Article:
Updates on SDG 1 in Qatar
The first Sustainable Development Goal (SDG) is for countries to eliminate poverty. Qatar is an interesting case. While it is the second richest country in the world with an excess of riches through its oil wealth, its kafala sponsorship system has created a great disparity between its migrant population and native Qataris. The kafala system is a labor system that is a predominant culprit of poor living conditions in Qatar. Unfortunately, little data exists on updates on SDG 1 in Qatar. On the whole, Qatar has made some progress in recent years in tackling poverty, and this has been centered around fixing a broken labor system. Since Qatar won the World Cup bid back in 2010, its overall SDG rating has increased from 62.83 in 2010 to an updated score of 66.8 in 2022.

Perhaps the most positive impact of the World Cup came before the tournament commenced. In 2021, the Qatari government announced the implementation of a new increased universal minimum wage. The U.N.’s International Labor Organization (ILO) has said that this will benefit more than 400,000 workers.


However, as reports have widely stated, many of Qatar’s advancements in labor rights have not been unanimous. There remain reports of foreign workers, which make up 95% of the working population, receiving less than $1 an hour despite the legislative progress.

Under the kafala system, many foreign workers pay a fee to come to Qatar to work. This has been the primary reason for a lack of progress on SDG 1 in Qatar. Workers must work off this fee and often experience uncompromising working conditions, with 12-hour days and no days off. Another often-underreported dimension of this includes the abuse of female workers who take jobs as live-in maids and are extremely vulnerable.

Possible Solutions

Hosting a World Cup is a tremendous commitment and something that requires a variety of complex infrastructure. Qatar has built a new airport, metro system, hundreds of new hotels and multiple new modern stadiums. This has had a direct impact on SDG 8 as economic growth steadily increases and unemployment decreases. 

Approximately 20,000 workers have come under the guise of the Supreme Committee for Delivery and Legacy, the committee that oversaw the planning and building of the World Cup, reflecting a massive surge in employment. There have clearly been transgressions in working conditions during the preparation for the tournament, with concerning reports of worker deaths. However, there is also hope that the building of this infrastructure will trickle down and benefit the entire population.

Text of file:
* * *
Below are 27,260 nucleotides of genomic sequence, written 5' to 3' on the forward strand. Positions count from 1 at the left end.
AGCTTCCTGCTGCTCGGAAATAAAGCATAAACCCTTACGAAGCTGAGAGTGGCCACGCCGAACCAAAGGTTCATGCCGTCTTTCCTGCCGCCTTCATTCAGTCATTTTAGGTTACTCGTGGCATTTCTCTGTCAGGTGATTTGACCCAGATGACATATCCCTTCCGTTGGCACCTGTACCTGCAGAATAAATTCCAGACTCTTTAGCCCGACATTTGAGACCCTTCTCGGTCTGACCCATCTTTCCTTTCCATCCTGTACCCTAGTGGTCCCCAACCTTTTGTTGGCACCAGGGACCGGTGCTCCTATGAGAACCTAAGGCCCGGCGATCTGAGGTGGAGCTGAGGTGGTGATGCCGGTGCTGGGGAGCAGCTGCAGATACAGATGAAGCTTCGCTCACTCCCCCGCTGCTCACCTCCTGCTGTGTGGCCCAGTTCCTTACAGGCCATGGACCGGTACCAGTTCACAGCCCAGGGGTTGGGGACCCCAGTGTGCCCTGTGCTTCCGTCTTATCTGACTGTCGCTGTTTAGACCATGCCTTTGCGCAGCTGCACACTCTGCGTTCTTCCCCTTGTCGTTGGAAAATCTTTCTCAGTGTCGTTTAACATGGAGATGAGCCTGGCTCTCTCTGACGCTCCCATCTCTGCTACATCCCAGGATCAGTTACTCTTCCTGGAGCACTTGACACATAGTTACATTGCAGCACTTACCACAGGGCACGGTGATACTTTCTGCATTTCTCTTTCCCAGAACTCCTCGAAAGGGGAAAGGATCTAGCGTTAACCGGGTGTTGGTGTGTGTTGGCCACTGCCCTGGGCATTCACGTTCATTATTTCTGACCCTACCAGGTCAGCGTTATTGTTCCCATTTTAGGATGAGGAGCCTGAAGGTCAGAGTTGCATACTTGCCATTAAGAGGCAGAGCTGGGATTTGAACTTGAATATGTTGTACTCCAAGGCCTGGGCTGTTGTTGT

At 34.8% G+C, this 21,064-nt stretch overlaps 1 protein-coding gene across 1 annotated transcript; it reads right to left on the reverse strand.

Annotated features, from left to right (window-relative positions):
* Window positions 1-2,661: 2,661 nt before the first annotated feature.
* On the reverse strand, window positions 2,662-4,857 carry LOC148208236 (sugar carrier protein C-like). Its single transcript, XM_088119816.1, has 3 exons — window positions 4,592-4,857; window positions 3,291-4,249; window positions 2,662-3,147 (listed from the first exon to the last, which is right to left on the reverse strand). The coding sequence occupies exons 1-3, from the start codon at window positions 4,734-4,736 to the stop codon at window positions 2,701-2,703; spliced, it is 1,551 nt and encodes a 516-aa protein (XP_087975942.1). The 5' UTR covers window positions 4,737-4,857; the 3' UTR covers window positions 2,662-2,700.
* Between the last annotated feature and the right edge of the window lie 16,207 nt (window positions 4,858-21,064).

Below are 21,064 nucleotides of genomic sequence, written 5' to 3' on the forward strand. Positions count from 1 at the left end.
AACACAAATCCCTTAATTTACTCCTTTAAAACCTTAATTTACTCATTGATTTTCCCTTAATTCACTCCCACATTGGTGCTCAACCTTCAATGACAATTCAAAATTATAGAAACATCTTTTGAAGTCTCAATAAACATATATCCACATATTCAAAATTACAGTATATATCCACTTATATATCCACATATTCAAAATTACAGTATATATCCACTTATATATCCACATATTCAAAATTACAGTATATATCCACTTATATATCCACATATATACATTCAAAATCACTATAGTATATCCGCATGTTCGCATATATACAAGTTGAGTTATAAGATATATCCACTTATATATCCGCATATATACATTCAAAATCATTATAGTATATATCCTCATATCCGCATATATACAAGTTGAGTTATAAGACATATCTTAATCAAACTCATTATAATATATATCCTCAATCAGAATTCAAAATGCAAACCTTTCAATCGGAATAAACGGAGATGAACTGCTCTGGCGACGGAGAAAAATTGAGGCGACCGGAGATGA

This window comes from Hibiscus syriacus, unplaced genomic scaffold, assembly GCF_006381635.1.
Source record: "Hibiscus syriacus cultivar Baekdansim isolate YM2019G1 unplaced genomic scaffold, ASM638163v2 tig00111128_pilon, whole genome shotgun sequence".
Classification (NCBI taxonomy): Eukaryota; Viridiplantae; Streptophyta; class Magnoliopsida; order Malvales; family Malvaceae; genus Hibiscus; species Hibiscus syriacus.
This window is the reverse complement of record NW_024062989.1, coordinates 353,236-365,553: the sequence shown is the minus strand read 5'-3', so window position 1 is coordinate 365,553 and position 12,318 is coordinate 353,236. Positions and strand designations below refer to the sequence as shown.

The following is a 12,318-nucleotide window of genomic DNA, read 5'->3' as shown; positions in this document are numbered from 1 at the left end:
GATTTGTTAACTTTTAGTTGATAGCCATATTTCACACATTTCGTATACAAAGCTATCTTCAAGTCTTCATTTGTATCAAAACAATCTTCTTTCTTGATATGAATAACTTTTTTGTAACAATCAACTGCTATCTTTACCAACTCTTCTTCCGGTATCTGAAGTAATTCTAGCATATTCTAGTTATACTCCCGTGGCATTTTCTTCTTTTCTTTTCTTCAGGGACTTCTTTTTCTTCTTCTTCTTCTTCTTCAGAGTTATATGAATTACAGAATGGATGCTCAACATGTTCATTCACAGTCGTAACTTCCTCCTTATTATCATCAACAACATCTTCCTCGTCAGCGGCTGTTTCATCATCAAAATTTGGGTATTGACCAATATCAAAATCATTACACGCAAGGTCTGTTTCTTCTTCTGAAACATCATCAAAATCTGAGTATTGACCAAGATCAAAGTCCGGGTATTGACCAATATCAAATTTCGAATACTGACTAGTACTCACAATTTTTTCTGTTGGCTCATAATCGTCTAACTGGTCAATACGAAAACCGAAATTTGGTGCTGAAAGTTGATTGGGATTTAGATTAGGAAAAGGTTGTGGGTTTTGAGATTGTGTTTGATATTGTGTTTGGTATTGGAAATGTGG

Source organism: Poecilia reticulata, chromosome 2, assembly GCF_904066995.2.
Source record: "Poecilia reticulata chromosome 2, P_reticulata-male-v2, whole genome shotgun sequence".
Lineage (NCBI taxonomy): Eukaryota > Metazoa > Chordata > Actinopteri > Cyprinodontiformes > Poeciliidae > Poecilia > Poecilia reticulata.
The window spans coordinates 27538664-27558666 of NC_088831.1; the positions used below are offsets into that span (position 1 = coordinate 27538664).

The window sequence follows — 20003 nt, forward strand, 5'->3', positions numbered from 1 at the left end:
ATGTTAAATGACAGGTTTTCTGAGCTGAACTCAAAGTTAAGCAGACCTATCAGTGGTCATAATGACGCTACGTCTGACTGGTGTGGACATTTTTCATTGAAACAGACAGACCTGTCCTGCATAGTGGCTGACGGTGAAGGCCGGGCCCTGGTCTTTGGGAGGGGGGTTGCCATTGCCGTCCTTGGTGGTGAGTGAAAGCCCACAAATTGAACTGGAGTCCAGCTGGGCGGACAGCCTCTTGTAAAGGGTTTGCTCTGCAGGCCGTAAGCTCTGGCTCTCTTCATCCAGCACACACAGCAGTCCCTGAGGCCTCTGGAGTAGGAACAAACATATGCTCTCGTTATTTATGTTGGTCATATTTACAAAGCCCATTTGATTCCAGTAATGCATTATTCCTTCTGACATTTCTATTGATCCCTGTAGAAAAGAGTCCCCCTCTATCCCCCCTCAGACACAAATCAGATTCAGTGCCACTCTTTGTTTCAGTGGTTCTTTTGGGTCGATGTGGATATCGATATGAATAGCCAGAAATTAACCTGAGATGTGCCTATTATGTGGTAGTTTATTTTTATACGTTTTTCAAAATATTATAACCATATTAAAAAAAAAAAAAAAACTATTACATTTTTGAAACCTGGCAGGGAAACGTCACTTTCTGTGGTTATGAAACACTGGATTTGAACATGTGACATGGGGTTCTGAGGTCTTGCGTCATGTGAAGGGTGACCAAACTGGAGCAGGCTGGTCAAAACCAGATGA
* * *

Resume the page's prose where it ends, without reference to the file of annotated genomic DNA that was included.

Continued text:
Similarly, Amnesty International has devised a comprehensive 10-point plan to reform the labor system. This plan reflects how many of the reforms Qatar has made to its kafala system are not far-reaching enough, but with further revisions, foreign workers can have protection and enjoy greater autonomy. For instance, the government changed a law that previously meant that workers had to ask their employers’ permission to leave Qatar in 2020. Now, workers must still inform their employers.

The work of Amnesty International has influenced progress, with an expose in June 2020 surrounding the building of the Al Bayt stadium and its subpar working conditions leading to much international outcry. One can see the progress that occurred in labor reform thereafter as a direct consequence of the NGO’s investigation. 

Looking Ahead

Overall, unfortunately, there is a lack of data surrounding poverty levels and SDG 1 in Qatar. Much of the data that the government released only includes native Qatari who enjoy great benefits from the government. It remains evident that migrant workers bear the brunt of poverty, and it has been reported that Bangladeshi workers, for instance, can earn as little as $275 a month

 – Claudia Dooley
Photo: Unsplash